Salt and pepper the spears and then wrap tightly with a slice of prosciutto per spear. Run it under the broiler for about 3 minutes per side until the ham starts to blister and turn brown. Serve immediately.

Meal plated and ready to eat

This was another meal that felt heavenly in its decadence. The rich savory mushroom sauce over the nicely tenderized beef shanks was a sure hit. The contrast of the hot and crispy polenta with the chilled tomato mixture made for a great eating experience. Words fail me when I even consider describing the beauty of the asparagus. Slightly sweet, salty and tasty. Everyone should try it. Now. Stop reading and go to the store, get what you need to make them. Now.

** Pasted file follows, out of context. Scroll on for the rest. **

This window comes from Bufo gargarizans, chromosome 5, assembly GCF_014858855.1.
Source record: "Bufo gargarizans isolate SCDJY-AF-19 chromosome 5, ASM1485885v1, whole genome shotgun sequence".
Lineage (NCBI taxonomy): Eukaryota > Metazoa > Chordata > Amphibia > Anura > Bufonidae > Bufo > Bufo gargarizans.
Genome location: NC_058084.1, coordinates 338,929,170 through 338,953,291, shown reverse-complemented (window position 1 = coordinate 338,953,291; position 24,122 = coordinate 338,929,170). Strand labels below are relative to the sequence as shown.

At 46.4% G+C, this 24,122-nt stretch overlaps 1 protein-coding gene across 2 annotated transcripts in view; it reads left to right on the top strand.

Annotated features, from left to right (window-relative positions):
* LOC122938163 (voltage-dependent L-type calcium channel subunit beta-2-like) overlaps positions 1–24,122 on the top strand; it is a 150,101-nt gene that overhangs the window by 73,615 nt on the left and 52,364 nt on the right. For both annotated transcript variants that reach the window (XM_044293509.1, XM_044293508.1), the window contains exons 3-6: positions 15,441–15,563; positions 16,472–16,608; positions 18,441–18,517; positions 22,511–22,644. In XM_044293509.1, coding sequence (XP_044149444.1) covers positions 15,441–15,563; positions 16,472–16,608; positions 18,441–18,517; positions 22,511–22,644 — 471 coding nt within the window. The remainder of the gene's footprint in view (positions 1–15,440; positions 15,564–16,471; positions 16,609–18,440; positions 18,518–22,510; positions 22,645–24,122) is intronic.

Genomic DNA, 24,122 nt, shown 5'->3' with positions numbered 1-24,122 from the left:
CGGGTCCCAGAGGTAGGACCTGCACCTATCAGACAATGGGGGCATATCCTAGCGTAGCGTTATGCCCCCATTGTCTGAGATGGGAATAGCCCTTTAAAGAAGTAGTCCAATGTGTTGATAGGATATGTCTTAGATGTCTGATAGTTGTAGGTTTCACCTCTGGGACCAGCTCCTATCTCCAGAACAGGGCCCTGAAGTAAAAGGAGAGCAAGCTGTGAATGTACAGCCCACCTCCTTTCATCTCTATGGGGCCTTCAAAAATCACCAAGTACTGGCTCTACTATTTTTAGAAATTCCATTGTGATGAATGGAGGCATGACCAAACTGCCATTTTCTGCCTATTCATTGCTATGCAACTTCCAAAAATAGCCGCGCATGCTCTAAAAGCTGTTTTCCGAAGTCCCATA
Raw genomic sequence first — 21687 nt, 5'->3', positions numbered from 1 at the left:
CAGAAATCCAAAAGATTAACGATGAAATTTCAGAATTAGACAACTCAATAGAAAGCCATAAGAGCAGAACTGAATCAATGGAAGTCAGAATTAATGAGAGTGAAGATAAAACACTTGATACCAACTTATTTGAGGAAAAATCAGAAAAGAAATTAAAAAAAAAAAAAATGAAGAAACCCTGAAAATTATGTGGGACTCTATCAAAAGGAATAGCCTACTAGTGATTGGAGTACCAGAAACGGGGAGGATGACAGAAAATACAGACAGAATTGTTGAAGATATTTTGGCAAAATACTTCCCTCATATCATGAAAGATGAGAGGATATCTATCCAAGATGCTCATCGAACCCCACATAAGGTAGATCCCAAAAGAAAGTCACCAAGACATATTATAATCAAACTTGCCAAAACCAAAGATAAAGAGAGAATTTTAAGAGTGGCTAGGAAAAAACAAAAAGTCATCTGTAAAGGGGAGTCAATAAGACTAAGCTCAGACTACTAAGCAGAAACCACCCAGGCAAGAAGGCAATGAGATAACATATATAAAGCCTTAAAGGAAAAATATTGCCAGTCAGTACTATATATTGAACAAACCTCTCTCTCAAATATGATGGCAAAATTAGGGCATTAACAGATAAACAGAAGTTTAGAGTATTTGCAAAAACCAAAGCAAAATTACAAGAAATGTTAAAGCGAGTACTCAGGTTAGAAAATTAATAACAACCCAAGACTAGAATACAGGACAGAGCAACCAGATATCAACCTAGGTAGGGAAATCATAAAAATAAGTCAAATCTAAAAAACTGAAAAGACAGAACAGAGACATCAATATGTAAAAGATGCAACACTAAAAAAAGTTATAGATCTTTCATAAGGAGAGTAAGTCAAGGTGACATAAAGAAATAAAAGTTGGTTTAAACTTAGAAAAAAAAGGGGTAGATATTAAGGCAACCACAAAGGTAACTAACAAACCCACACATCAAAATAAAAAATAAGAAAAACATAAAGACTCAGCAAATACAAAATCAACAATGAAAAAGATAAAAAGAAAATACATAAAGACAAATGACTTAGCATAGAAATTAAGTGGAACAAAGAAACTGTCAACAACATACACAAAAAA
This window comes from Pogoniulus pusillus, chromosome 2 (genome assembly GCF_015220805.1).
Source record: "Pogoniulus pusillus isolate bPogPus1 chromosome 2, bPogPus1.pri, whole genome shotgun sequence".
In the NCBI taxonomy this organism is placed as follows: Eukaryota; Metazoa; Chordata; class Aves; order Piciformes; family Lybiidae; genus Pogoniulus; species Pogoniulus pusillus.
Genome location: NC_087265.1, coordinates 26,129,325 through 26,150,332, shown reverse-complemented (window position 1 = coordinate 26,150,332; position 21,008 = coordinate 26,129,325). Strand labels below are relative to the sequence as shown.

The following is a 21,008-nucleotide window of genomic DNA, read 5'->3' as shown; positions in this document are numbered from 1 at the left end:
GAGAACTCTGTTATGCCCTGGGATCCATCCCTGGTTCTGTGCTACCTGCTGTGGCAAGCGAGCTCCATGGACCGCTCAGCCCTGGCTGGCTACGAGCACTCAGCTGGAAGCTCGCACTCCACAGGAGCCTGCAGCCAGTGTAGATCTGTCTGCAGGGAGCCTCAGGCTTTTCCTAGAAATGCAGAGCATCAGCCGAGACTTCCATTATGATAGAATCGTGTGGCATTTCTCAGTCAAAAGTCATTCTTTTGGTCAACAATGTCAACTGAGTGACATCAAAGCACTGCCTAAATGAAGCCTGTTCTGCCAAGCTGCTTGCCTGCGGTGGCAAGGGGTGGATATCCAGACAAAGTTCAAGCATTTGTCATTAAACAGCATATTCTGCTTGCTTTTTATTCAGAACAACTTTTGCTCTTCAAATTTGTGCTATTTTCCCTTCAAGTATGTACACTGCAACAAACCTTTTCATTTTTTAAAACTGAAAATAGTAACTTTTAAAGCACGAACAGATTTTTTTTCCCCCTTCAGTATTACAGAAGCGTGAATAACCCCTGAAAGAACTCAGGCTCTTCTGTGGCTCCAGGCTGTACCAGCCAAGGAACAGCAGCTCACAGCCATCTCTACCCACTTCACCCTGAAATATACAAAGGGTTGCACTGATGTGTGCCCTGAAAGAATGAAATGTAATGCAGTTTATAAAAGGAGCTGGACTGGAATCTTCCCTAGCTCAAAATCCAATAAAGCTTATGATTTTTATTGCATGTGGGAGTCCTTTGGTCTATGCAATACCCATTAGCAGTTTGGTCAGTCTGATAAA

The meal was capped off with a passable bottle of bella sera merlot, not bad, very drinkable as evidenced by the empty bottle on my counter.

It’s hard to believe I have only 8 meals left in this project. It’s a relief, it seems like I have been doing this forever, not the 13 months since my first post. It is the highlight of my week, the planning, the preparation, the consumption. It will continue in some form or another, hopefully more developed into a family project with my favorite sous chef helping me with side dishes and other prep work.


Feast 39 – The Meal that almost wasn’t

February 16, 2010